TABLE______________________________________Thiol ˜ED50 -Value______________________________________Glutathion (GSH) 0.01Cysteamine NH2CH 2CH 2SH 0.01Nacetyl-cysteine (NAC) 0.02 ##STR5##D-penicillamine 0.2 ##STR6##L-cysteine-methyl ester.HCL 0.4L-cysteine-ethyl ester.HCL 0.5Nacetyl-D-penicillamine 1.0 ##STR9##______________________________________
In the case of N-acetyl-L-cysteine and other cysteine derivatives, there is a fundamentally different working mechanism from the well known sulphonyl ureas. Already therein lies an advantage, as one also endeavours to cure certain illnesses through pharmacology with different working mechanisms. This makes it possible to switch to a different course, when a particular course cannot be followed for certain reasons. Another important advantage is that N-acetyl-L-cysteine and other cysteine derivatives have no separate effect on insulin secretion, but only produce an effect, when the glucose concentration has exceeded a certain threshold amount. It functions, therefore, as an "intensifier" at the appearance of the conditions which normally induce the secretion of insulin (the presence of glucose). Thus it should not be feared that glucose will also be eliminated from the blood by increased insulin secretion, if the glucose concentration has not yet exceeded its normal amount. This means that no hypoglycemic side effects need be feared.
In addition N-acetyl-L-cysteine and cysteine derivatives respectively intensify the effect of the well known sulphonyl urea, Tolbutamide. Both substances magnify each other. N-Acetyl-L-cysteine consists of two physiological foundation blocks which can be easily metabolized. It is therefore a substance from which undesirable side effects should hardly be feared.
In each case, application can ensure before food intake; the effect will only commence upon consumption of food, i.e. with the increase of glucose concentration in the blood, and will cease when glucose has returned to its normal amount. Further, it emerges that one can get by with reasonable amounts with regard to dosage. The ability to have an effect remains unchanged in the body over a certain period; within this period, lasting at least 30-60 minutes, food intake may proceed, the consequence of which is an increase in glucose concentration, which is then reduced by the boosted insulin secretion, as stimulated by the N-acetyl-cysteine.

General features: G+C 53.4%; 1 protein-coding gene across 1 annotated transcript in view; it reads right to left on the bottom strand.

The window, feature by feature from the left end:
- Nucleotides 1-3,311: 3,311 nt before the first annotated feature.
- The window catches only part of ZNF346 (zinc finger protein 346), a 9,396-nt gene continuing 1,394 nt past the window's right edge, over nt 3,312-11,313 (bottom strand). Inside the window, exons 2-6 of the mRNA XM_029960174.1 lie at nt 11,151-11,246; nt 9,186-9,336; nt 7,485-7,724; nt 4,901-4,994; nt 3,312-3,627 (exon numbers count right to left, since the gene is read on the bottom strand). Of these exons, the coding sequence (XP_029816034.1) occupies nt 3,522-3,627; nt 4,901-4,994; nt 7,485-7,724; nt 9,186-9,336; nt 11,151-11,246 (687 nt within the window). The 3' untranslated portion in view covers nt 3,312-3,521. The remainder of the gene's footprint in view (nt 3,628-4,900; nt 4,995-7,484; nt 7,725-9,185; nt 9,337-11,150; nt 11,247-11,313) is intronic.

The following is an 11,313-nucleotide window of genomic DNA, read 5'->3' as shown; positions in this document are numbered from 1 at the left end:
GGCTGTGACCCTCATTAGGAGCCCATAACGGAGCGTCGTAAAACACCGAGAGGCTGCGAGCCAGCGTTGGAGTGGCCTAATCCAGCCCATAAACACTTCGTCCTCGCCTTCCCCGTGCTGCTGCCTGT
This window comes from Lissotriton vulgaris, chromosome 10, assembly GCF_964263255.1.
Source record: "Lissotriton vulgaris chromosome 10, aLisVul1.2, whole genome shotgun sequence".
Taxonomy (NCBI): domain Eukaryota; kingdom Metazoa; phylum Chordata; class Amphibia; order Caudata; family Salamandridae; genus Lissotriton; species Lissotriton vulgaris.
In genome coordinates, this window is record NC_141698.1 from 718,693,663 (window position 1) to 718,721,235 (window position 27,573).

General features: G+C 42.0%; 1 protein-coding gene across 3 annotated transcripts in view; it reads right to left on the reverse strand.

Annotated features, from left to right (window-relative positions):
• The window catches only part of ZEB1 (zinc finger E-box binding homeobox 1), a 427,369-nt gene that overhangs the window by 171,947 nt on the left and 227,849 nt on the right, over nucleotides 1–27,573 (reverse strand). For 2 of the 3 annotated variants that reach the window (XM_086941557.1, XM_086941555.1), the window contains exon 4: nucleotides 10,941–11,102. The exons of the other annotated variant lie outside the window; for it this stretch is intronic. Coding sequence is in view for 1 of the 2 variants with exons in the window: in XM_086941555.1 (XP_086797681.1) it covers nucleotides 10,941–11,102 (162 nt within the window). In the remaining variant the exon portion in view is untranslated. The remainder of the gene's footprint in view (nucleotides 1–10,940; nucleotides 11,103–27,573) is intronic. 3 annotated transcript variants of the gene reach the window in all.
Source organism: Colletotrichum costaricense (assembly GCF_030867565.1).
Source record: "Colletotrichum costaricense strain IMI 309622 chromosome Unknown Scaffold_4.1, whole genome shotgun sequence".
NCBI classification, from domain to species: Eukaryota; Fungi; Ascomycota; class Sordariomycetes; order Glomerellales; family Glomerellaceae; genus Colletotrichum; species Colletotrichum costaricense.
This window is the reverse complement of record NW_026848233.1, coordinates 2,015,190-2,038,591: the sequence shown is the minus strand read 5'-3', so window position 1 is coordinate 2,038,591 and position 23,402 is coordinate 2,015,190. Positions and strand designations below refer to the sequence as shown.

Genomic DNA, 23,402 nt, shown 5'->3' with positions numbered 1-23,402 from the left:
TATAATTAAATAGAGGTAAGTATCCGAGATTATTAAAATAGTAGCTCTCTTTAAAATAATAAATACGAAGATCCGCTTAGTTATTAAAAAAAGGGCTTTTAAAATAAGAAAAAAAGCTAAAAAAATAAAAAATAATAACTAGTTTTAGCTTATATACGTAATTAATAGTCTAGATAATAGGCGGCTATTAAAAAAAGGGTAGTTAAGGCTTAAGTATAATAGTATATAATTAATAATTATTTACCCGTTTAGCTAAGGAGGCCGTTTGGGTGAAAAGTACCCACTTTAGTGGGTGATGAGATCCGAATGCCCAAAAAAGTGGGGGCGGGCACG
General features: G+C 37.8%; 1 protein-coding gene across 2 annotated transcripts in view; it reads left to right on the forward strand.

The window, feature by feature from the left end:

In view of these special characteristics, N-acetyl-L-cysteine was tested "in vivo." This justifies the deduction that, as with the other substances, those qualities found "in vitro" would also appear "in vivo." The substances in this category are generally composed of materials which are known not be be species-specific, thus fundamentally the effect, shown in the following experiments, is also to be assumed in humans.
The discovery is not being suggested in that N-acetyl-L-cysteine is already known for another indication. Until now, it has been used as an expectorant for Mucoviscidosis, and as a liver protector. From this indication it cannot be deduced that it can also be used for the purpose described here, namely the stimulation of insulin secretion of the Islets of Langerhans of the pancreas for the treatment of Diabetes II.
The discovery can also be realized, when the SH-group is supplied with an intracellularly detachable protective group.
The following are some examples of the execution of the discovery, described in greater detail. Shown in:
FIG. 1-10: the effect "in vitro" of various different thiols on glucose-induced insultin secretion of the Islets of Langerhans;
FIG. 11: the effect "in vivo" of N-acetyl-L-cysteines on glucose-induced insulin secretion;
FIG. 12: the effect of N-acetyl-L-cysteines when injected before the glucose;
FIG. 13: the chronological development of the glucose concentration in rat plasma, measured in mM/l, through the injection of N-acetyl-L-cysteine.
In all diagrams, the statistical averages of the experiments, which have been carried out several times (n), are shown. The so called "Student's T-test" was used to arrive at the statistical valuation. In order to effect comparative studies of the individual measurement results, the "median effective dosage" ED50 was determined, i.e. that dosage which produces 50% of the maximum therapeutic effect. That is the exact amount of thiol, which is necessary to achieve 50% of the maximum secretion of insulin.
The experiment examples shown in FIGS. 1-3 indicate that N-acetyl-cysteine (NAC) with an ED50 -value of approximately 0.02 compared with Ester-Hydrochloride (Methyl ester 0.4, Ethyl ester 0.5) has the best effect as regards the increase in induced insulin secretion.
Animals from both sexes were taken from local stock. They weighed approximately 300 g and were fed a standard diet (Altromin). The Islets of Langerhans were isolated according to Lasy and Kostianovsky (Diabetes 16 (1967), P. 35-39). The insulin determination followed pursuant to Soldner and Slone (Diabetes 14 (1965) P. 771-779). As a result, glucose and thiol were administered almost immediately. As an ordinate, the insulin content per ml of experimental solution per 5 Islets of Langerhans, was applied after 10 minutes. "Micro Units of Immunoreactive Insulin" (1UIRI) serve as the unit of the depicted graphs. On the opposite axis, the addition of thiol in mM per volumes of experimental solution, is shown.
FIGS. 1-3 show the effect of N-acetyl-L-cysteine (NAC), L-cysteine methyl ester.HCL as well as L-cysteine ethyl ester.HCL on the insulin secretion of the Islets of Langerhans of rats induced by 11.1 mM of glucose.